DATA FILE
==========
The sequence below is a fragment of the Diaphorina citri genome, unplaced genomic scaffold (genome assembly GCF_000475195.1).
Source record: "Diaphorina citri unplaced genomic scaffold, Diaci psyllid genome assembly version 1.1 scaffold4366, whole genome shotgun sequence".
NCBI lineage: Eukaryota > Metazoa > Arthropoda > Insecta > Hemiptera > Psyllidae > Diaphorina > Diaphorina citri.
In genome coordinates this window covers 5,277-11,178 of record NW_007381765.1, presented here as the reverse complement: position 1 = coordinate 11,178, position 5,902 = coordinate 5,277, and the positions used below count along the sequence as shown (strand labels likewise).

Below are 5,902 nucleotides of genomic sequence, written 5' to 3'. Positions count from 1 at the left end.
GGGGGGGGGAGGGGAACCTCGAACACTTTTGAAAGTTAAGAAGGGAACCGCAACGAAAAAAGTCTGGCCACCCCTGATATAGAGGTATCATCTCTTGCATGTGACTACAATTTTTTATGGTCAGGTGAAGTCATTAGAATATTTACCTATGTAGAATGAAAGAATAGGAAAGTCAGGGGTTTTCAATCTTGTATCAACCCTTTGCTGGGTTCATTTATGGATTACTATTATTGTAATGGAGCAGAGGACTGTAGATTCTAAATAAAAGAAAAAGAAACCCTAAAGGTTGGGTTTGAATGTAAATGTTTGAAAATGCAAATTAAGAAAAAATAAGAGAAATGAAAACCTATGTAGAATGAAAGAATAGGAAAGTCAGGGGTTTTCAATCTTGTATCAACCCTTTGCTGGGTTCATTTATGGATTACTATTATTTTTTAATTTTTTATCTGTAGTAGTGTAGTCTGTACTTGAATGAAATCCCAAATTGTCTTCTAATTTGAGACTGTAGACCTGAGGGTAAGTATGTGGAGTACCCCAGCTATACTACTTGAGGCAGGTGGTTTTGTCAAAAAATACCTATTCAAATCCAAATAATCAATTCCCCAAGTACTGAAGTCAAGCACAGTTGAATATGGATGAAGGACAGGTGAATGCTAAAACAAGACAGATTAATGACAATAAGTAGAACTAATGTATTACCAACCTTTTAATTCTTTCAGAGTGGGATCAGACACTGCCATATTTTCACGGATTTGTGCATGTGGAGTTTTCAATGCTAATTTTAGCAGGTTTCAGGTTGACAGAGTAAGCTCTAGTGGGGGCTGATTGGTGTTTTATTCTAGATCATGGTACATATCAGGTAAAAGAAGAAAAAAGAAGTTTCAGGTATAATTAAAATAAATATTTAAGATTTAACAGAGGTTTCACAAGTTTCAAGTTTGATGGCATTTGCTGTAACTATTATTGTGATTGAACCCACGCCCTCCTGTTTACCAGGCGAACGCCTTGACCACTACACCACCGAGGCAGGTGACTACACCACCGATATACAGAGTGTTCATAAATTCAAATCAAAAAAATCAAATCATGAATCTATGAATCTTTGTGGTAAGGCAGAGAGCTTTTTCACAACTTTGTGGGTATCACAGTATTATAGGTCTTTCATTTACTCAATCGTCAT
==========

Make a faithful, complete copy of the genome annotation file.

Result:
The sequence below is a fragment of the Diaphorina citri genome, unplaced genomic scaffold (genome assembly GCF_000475195.1).
Source record: "Diaphorina citri unplaced genomic scaffold, Diaci psyllid genome assembly version 1.1 scaffold4366, whole genome shotgun sequence".
NCBI lineage: Eukaryota > Metazoa > Arthropoda > Insecta > Hemiptera > Psyllidae > Diaphorina > Diaphorina citri.
In genome coordinates this window covers 5,277-11,178 of record NW_007381765.1, presented here as the reverse complement: position 1 = coordinate 11,178, position 5,902 = coordinate 5,277, and the positions used below count along the sequence as shown (strand labels likewise).

Below are 5,902 nucleotides of genomic sequence, written 5' to 3'. Positions count from 1 at the left end.
GGGGGGGGGAGGGGAACCTCGAACACTTTTGAAAGTTAAGAAGGGAACCGCAACGAAAAAAGTCTGGCCACCCCTGATATAGAGGTATCATCTCTTGCATGTGACTACAATTTTTTATGGTCAGGTGAAGTCATTAGAATATTTACCTATGTAGAATGAAAGAATAGGAAAGTCAGGGGTTTTCAATCTTGTATCAACCCTTTGCTGGGTTCATTTATGGATTACTATTATTGTAATGGAGCAGAGGACTGTAGATTCTAAATAAAAGAAAAAGAAACCCTAAAGGTTGGGTTTGAATGTAAATGTTTGAAAATGCAAATTAAGAAAAAATAAGAGAAATGAAAACCTATGTAGAATGAAAGAATAGGAAAGTCAGGGGTTTTCAATCTTGTATCAACCCTTTGCTGGGTTCATTTATGGATTACTATTATTTTTTAATTTTTTATCTGTAGTAGTGTAGTCTGTACTTGAATGAAATCCCAAATTGTCTTCTAATTTGAGACTGTAGACCTGAGGGTAAGTATGTGGAGTACCCCAGCTATACTACTTGAGGCAGGTGGTTTTGTCAAAAAATACCTATTCAAATCCAAATAATCAATTCCCCAAGTACTGAAGTCAAGCACAGTTGAATATGGATGAAGGACAGGTGAATGCTAAAACAAGACAGATTAATGACAATAAGTAGAACTAATGTATTACCAACCTTTTAATTCTTTCAGAGTGGGATCAGACACTGCCATATTTTCACGGATTTGTGCATGTGGAGTTTTCAATGCTAATTTTAGCAGGTTTCAGGTTGACAGAGTAAGCTCTAGTGGGGGCTGATTGGTGTTTTATTCTAGATCATGGTACATATCAGGTAAAAGAAGAAAAAAGAAGTTTCAGGTATAATTAAAATAAATATTTAAGATTTAACAGAGGTTTCACAAGTTTCAAGTTTGATGGCATTTGCTGTAACTATTATTGTGATTGAACCCACGCCCTCCTGTTTACCAGGCGAACGCCTTGACCACTACACCACCGAGGCAGGTGACTACACCACCGATATACAGAGTGTTCATAAATTCAAATCAAAAAAATCAAATCATGAATCTATGAATCTTTGTGGTAAGGCAGAGAGCTTTTTCACAACTTTGTGGGTATCACAGTATTATAGGTCTTTCATTTACTCAATCGTCAT